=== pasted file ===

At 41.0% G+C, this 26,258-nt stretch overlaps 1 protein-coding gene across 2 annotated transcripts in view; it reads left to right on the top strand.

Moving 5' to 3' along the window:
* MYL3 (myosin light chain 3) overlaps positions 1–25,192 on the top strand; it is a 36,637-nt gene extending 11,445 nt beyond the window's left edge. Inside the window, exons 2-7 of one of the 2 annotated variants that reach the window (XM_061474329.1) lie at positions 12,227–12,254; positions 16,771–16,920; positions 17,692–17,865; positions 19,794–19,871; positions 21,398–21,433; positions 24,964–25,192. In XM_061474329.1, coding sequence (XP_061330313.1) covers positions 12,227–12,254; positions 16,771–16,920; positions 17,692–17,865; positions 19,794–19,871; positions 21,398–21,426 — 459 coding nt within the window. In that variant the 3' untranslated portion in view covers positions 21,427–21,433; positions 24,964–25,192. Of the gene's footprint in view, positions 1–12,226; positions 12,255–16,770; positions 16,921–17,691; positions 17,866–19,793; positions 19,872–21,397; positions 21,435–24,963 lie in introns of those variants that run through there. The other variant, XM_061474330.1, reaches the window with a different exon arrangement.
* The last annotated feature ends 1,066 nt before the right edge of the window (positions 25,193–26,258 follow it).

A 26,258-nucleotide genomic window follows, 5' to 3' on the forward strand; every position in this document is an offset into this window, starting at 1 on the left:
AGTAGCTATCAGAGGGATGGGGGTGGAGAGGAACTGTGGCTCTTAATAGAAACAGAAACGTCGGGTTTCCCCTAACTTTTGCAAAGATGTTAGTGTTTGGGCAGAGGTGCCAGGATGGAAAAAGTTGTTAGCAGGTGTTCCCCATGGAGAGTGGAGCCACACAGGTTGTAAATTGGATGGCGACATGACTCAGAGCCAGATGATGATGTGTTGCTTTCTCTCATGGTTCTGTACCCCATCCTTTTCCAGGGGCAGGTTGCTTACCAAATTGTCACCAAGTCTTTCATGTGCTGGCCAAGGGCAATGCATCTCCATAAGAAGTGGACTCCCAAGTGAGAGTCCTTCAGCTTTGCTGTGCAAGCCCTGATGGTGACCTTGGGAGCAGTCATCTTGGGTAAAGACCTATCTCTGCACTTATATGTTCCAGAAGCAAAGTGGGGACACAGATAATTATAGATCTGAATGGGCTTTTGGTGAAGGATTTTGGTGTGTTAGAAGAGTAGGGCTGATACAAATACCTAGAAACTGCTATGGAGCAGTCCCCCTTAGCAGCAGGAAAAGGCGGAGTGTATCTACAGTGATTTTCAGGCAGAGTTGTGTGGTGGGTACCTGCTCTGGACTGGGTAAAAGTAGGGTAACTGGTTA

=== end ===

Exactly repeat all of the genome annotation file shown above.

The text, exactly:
At 41.0% G+C, this 26,258-nt stretch overlaps 1 protein-coding gene across 2 annotated transcripts in view; it reads left to right on the top strand.

Moving 5' to 3' along the window:
* MYL3 (myosin light chain 3) overlaps positions 1–25,192 on the top strand; it is a 36,637-nt gene extending 11,445 nt beyond the window's left edge. Inside the window, exons 2-7 of one of the 2 annotated variants that reach the window (XM_061474329.1) lie at positions 12,227–12,254; positions 16,771–16,920; positions 17,692–17,865; positions 19,794–19,871; positions 21,398–21,433; positions 24,964–25,192. In XM_061474329.1, coding sequence (XP_061330313.1) covers positions 12,227–12,254; positions 16,771–16,920; positions 17,692–17,865; positions 19,794–19,871; positions 21,398–21,426 — 459 coding nt within the window. In that variant the 3' untranslated portion in view covers positions 21,427–21,433; positions 24,964–25,192. Of the gene's footprint in view, positions 1–12,226; positions 12,255–16,770; positions 16,921–17,691; positions 17,866–19,793; positions 19,872–21,397; positions 21,435–24,963 lie in introns of those variants that run through there. The other variant, XM_061474330.1, reaches the window with a different exon arrangement.
* The last annotated feature ends 1,066 nt before the right edge of the window (positions 25,193–26,258 follow it).

A 26,258-nucleotide genomic window follows, 5' to 3' on the forward strand; every position in this document is an offset into this window, starting at 1 on the left:
AGTAGCTATCAGAGGGATGGGGGTGGAGAGGAACTGTGGCTCTTAATAGAAACAGAAACGTCGGGTTTCCCCTAACTTTTGCAAAGATGTTAGTGTTTGGGCAGAGGTGCCAGGATGGAAAAAGTTGTTAGCAGGTGTTCCCCATGGAGAGTGGAGCCACACAGGTTGTAAATTGGATGGCGACATGACTCAGAGCCAGATGATGATGTGTTGCTTTCTCTCATGGTTCTGTACCCCATCCTTTTCCAGGGGCAGGTTGCTTACCAAATTGTCACCAAGTCTTTCATGTGCTGGCCAAGGGCAATGCATCTCCATAAGAAGTGGACTCCCAAGTGAGAGTCCTTCAGCTTTGCTGTGCAAGCCCTGATGGTGACCTTGGGAGCAGTCATCTTGGGTAAAGACCTATCTCTGCACTTATATGTTCCAGAAGCAAAGTGGGGACACAGATAATTATAGATCTGAATGGGCTTTTGGTGAAGGATTTTGGTGTGTTAGAAGAGTAGGGCTGATACAAATACCTAGAAACTGCTATGGAGCAGTCCCCCTTAGCAGCAGGAAAAGGCGGAGTGTATCTACAGTGATTTTCAGGCAGAGTTGTGTGGTGGGTACCTGCTCTGGACTGGGTAAAAGTAGGGTAACTGGTTA